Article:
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The Palm OS Clings To Life

Palm released a significant update to its Treo 680 and Treo 700p smartphones on Thursday that adds business-friendly features to the Palm OS, like Microsoft's Direct Push Technology for automatic delivery of wireless e-mail and improved security. But Palm faces a challenge. It's a hardware company that uses an operating system with an uncertain future, and it has a limited ability to change the perception that the "Palm OS is dead."

Business professionals have been reluctant to trade in their BlackBerrys for Palm OS-based Treos because they didn't come with out-of-the-box "push" E-mail, which automatically transmits e-mail messages that have been received by a server to a mobile device. The Treo 680 and 700p both have a built-in e-mail application called VersaMail that has to be scheduled to pull e-mail out of a server every few minutes.

With the latest update, Treo users get automatic wireless delivery of e-mail, calendar, and contact information. The service doesn't require middleware since it can directly access Microsoft Exchange Servers, but IT organizations need to have deployed Exchange Server 2003 SP2 or Exchange 2007.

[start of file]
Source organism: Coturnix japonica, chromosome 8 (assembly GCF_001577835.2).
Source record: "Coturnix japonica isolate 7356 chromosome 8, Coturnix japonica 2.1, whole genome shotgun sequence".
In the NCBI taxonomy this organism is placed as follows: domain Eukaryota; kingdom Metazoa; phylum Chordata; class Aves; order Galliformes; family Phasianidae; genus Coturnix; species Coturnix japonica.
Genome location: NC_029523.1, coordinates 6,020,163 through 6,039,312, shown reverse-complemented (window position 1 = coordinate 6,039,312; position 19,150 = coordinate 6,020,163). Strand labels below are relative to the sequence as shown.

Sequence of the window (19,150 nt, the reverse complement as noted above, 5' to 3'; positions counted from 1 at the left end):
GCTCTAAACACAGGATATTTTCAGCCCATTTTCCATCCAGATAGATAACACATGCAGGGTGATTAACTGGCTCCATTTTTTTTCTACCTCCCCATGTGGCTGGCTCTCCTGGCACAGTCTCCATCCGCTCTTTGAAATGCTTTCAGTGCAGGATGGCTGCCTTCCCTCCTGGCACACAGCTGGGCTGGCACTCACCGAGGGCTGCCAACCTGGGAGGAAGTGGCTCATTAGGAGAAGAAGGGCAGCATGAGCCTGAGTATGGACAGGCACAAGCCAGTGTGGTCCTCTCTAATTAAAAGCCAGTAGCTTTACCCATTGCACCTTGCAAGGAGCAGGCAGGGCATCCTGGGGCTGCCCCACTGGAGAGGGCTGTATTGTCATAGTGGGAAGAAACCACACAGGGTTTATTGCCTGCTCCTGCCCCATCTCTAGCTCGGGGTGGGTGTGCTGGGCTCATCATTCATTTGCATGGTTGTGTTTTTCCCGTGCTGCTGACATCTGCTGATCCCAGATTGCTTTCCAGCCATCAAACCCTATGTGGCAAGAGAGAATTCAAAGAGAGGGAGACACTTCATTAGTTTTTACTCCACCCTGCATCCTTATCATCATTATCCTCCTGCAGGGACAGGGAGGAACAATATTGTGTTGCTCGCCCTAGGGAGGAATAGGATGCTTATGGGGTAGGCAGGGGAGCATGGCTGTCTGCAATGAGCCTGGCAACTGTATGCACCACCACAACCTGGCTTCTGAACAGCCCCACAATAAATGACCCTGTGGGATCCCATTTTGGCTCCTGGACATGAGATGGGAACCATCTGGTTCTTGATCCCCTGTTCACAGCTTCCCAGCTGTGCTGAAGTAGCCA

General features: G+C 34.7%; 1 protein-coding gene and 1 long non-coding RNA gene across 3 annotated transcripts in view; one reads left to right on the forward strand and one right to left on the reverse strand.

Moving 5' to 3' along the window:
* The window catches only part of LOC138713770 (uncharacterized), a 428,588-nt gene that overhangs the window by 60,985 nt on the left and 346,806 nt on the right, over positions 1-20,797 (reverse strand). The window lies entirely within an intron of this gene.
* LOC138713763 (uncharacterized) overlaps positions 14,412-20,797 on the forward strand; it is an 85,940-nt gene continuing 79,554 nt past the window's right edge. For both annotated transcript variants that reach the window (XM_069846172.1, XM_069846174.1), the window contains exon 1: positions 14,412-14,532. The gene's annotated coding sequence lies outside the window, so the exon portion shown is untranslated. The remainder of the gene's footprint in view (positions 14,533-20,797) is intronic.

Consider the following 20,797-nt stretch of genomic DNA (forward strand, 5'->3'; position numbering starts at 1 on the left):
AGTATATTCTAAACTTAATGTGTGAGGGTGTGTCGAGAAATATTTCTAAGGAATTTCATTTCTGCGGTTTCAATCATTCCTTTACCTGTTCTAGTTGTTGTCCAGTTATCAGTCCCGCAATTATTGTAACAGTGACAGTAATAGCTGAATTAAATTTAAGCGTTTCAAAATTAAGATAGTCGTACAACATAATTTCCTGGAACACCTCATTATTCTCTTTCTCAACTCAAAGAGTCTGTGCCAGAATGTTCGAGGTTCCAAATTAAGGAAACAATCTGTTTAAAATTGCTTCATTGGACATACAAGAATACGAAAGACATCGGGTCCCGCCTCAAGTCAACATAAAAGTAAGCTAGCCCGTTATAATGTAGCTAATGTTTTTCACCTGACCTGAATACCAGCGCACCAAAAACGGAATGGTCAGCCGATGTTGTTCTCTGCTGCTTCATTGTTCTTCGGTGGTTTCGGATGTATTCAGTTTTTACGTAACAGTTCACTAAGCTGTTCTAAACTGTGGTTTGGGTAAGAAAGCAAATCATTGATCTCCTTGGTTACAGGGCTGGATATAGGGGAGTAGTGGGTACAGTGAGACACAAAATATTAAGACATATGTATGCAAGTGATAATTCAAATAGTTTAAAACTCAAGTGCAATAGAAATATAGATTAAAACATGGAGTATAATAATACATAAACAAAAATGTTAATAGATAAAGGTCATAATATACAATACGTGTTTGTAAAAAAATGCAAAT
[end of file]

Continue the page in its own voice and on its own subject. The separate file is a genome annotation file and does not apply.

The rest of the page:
The update introduces another feature that's critical to IT administrators: security and central management. It includes over-the-air password policy enforcement and the ability to remotely wipe mobile devices clean of data if they're lost or stolen.

In October, Palm rolled out the Treo 680, its latest GSM quad-band smartphone running the Palm OS. The smartphone caters to consumers with multimedia features for shooting video, creating photo slideshows, and recording personal ring tones. Now Palm hopes to also attract a business crowd.

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